Ultraviolet, optical and radio observations of the symbiotic star R Aquarii are discussed in the light of the discovery of a bright radio and optical jet from this star. The star is probably a binary with a period of 44 years. The VLA maps of the jet reveal a protruding structure extending-10 arc sec from the central radio source with a position angle virtually identical to that of the optical jet observed at Lick. We interpret the observations of R Aqr as indicating the existence of an accretion disk around an unseen companion. The hot subdwarf has effective temperature ,(65,000 K. We believe that the Mira primary and the hot secondary are in orbit around each other with a high eccentricity. At periastron the hot subdwarf accretes at super critical rates and a jet forms. It is difficult to understand how an accretion disk would have eclipsed the Mira in 1928-1935 and 1974-1980. We prefer to interpret the suppression of maximum light in these two periods as due to a distortion of the Mira envelope at periastron by the tidal interaction with the secondary. The jet may help to explain the excitation of the R Aqr nebula. It is possible that R Aqr flared up as a nova N1OOO years ago forming the nebula.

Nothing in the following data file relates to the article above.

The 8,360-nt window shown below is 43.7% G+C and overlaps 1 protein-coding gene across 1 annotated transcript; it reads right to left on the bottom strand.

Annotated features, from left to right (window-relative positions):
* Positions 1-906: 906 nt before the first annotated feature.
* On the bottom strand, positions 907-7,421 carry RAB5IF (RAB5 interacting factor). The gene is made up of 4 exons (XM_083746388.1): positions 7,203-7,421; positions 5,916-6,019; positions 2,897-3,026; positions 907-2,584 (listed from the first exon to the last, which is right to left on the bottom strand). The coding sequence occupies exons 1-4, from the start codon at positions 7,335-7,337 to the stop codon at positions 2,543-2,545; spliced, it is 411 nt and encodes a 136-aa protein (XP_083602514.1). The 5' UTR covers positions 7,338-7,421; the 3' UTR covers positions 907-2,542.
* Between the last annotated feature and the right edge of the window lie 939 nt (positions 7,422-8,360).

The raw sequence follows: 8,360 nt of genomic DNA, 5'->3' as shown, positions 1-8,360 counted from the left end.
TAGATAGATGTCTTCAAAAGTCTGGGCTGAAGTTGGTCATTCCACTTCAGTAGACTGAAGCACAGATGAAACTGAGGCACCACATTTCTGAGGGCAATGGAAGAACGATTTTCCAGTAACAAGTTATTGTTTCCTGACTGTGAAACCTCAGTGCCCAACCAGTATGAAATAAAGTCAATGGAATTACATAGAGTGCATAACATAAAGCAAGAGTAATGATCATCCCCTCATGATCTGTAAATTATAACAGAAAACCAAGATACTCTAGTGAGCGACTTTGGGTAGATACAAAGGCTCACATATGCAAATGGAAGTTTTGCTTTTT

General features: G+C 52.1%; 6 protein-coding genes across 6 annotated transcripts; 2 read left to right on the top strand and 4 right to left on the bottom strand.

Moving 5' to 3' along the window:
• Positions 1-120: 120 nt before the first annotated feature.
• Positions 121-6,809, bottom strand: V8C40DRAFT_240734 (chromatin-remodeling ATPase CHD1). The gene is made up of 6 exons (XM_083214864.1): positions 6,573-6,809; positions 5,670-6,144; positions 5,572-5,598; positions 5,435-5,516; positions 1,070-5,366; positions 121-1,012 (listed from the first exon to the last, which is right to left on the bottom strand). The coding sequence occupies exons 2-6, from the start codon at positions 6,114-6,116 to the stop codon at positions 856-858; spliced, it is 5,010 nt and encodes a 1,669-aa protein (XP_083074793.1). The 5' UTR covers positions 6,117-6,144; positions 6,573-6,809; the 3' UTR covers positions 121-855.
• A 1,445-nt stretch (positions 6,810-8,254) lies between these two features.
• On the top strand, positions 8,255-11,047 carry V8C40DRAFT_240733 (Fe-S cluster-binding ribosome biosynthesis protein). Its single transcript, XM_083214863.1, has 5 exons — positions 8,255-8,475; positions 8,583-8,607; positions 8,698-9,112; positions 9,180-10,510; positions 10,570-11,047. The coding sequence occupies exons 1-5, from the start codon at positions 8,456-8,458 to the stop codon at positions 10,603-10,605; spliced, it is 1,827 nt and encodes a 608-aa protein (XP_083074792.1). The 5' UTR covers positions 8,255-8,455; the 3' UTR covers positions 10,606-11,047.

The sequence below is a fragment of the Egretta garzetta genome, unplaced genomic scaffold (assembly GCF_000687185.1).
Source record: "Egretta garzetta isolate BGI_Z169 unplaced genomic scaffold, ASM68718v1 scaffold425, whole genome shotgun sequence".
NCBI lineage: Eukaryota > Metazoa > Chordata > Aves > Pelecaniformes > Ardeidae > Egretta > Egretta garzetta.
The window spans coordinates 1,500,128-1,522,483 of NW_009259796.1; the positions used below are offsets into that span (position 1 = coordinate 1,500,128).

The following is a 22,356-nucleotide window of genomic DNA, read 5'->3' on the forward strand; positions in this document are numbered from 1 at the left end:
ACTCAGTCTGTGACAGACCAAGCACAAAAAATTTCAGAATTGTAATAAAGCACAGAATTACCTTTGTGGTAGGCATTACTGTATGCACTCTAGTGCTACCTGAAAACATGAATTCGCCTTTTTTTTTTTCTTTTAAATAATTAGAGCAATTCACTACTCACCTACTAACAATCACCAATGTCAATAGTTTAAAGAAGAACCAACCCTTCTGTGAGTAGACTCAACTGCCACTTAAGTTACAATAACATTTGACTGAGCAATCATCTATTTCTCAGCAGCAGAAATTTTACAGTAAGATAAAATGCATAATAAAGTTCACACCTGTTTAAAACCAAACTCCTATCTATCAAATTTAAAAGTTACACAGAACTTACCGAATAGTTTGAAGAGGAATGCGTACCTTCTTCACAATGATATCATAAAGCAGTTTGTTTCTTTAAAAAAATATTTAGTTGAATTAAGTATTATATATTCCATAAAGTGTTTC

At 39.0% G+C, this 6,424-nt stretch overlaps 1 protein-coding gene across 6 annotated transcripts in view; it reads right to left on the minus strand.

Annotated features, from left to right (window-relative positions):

UV, ultraviolet, astronomy, Aquarii, jet
Instrumentation | Stars, Interstellar Medium and the Galaxy
Kafatos, M., Michalitsianos, A.G. (1982) Observations and analysis of the Aquarii jet. In Y. Kondo, J.M. Mead, & R.D. Chapman (Eds.), Advances in Ultraviolet Astronomy: Four Years of IUE Research. Proceedings of a Symposium held at NASA Goddard Space Flight Center, Greenbelt, Maryland, March 30-April 1, 1982 (pp. 452-455).
In Y. Kondo, J.M. Mead, & R.D. Chapman (Eds.), Advances in Ultraviolet Astronomy: Four Years of IUE Research. Proceedings of a Symposium held at NASA Goddard Space Flight Center, Greenbelt, Maryland, March 30-April 1, 1982.